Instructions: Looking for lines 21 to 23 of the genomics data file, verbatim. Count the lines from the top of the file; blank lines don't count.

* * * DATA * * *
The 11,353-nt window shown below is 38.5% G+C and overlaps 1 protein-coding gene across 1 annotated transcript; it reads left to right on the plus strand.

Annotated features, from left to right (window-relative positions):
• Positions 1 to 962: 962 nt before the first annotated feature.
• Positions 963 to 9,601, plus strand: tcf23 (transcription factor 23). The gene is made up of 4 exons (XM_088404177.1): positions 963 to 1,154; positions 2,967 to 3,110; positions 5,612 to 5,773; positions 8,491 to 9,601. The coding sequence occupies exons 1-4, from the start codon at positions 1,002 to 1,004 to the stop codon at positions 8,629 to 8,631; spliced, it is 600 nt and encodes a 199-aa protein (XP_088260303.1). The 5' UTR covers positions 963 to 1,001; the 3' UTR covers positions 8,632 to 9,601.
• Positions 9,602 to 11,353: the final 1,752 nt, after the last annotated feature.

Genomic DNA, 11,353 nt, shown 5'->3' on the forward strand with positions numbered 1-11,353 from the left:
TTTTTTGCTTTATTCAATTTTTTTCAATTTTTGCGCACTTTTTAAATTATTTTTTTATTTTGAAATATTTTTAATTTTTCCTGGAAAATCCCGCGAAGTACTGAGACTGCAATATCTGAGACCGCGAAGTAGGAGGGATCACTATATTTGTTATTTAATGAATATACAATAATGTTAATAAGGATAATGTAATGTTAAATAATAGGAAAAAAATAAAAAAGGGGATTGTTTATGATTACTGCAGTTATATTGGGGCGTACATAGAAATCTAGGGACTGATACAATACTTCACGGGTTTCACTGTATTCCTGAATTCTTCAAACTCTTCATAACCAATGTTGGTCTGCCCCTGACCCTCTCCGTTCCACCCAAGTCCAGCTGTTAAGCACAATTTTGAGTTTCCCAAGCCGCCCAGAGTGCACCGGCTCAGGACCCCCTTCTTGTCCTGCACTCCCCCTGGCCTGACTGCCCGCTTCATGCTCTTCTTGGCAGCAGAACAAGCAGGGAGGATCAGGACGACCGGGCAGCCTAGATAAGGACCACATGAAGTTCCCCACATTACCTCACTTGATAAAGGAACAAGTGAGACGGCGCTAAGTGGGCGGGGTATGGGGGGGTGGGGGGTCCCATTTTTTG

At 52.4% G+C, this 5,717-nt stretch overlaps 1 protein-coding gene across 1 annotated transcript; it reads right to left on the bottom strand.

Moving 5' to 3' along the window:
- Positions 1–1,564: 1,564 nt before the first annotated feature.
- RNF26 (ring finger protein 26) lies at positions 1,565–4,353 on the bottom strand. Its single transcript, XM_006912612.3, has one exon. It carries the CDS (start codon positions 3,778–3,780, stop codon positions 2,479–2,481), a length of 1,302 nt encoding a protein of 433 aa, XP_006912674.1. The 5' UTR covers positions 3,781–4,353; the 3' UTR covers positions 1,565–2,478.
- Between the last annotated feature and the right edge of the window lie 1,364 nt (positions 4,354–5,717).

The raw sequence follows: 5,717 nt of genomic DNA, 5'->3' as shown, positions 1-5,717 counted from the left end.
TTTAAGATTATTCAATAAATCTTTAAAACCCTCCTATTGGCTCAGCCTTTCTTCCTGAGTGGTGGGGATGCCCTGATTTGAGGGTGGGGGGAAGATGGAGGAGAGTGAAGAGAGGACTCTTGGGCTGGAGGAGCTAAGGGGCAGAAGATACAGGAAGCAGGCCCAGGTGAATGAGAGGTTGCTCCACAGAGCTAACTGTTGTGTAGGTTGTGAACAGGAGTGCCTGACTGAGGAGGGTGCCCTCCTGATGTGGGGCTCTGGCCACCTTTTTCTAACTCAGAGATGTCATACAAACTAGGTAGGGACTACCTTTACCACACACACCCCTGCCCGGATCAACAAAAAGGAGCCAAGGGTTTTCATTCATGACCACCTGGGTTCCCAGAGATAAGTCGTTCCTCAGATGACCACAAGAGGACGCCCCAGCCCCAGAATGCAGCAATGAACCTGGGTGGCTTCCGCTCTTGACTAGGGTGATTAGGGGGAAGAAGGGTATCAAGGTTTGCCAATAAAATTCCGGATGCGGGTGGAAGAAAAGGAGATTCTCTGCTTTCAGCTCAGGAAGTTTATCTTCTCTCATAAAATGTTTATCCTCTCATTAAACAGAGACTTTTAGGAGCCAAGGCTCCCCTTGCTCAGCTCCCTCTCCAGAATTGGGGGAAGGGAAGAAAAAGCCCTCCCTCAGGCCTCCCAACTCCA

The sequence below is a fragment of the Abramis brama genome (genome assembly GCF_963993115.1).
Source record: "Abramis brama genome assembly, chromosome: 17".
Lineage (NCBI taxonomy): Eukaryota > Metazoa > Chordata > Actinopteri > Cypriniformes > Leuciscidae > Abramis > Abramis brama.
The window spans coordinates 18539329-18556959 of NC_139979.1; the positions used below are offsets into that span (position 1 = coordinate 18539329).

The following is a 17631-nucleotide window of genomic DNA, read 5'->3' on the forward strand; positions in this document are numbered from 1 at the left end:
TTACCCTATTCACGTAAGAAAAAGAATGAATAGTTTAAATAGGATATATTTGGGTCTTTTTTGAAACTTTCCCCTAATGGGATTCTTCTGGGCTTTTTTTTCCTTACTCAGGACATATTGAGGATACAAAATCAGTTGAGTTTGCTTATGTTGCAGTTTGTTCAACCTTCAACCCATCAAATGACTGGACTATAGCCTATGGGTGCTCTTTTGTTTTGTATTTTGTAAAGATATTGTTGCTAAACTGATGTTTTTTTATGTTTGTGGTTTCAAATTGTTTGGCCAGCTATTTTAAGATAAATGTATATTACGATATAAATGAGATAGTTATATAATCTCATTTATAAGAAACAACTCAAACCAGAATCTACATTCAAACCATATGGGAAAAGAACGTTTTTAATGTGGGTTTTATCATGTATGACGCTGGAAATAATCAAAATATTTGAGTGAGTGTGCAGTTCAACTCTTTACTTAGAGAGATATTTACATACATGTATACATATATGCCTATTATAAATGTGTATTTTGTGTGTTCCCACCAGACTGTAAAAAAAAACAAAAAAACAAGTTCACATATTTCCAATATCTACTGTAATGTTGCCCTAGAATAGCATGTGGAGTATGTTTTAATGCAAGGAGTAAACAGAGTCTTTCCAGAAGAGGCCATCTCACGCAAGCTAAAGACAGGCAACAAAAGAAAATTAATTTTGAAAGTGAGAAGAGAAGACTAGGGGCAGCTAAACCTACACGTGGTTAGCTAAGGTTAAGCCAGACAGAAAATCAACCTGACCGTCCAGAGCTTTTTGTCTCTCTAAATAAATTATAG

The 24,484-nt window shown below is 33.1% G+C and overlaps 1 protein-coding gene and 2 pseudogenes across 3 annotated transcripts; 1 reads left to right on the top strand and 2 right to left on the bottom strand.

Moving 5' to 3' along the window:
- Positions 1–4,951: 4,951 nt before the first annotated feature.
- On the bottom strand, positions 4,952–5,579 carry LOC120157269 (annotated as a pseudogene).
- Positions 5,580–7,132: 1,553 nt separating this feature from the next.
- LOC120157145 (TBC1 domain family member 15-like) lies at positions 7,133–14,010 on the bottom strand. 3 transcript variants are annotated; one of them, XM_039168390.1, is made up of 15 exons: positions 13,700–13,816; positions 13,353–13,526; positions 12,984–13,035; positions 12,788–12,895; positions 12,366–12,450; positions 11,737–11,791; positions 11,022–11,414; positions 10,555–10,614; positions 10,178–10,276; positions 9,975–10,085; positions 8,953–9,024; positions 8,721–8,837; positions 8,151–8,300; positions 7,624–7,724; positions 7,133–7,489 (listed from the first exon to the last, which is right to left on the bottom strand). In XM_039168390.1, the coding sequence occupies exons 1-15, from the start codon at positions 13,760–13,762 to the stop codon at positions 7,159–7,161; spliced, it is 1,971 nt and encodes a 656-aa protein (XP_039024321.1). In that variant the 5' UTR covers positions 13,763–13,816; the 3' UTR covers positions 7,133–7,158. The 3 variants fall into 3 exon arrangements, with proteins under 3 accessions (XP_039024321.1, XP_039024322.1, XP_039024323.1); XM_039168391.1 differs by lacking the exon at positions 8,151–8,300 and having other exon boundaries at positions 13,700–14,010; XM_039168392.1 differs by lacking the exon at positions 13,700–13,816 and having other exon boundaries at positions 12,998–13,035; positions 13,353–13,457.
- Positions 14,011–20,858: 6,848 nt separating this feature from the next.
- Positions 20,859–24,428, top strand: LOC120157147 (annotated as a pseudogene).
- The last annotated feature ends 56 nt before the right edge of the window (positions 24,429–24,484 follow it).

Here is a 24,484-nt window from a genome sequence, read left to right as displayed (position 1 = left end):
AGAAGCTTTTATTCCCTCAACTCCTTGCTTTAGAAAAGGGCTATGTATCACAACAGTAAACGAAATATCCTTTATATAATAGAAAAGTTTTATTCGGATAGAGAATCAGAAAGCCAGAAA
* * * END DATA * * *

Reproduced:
The 24,484-nt window shown below is 33.1% G+C and overlaps 1 protein-coding gene and 2 pseudogenes across 3 annotated transcripts; 1 reads left to right on the top strand and 2 right to left on the bottom strand.

Moving 5' to 3' along the window:
- Positions 1–4,951: 4,951 nt before the first annotated feature.